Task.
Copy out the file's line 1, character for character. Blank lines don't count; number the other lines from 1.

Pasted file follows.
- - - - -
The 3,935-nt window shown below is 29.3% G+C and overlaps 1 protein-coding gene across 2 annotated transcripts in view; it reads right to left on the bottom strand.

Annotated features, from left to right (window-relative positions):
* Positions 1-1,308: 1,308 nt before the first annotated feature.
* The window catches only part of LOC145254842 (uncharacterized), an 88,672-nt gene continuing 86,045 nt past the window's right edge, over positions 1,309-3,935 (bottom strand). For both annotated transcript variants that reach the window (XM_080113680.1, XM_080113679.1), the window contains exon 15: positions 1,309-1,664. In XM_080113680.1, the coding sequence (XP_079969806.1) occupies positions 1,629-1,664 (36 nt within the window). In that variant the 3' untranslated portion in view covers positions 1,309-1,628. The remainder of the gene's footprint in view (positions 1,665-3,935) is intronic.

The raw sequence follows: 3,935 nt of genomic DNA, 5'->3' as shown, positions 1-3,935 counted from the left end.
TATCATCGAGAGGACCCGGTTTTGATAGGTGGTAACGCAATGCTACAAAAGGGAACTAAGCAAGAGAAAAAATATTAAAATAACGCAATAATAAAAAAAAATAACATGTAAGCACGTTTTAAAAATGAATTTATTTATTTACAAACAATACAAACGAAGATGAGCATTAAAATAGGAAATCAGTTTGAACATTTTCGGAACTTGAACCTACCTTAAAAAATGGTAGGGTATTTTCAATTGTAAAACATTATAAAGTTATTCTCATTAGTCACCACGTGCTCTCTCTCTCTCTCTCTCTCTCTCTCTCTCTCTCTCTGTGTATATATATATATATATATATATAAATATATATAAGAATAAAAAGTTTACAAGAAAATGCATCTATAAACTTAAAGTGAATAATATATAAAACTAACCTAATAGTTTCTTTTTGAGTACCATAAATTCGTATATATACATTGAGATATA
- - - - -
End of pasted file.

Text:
The 3,935-nt window shown below is 29.3% G+C and overlaps 1 protein-coding gene across 2 annotated transcripts in view; it reads right to left on the bottom strand.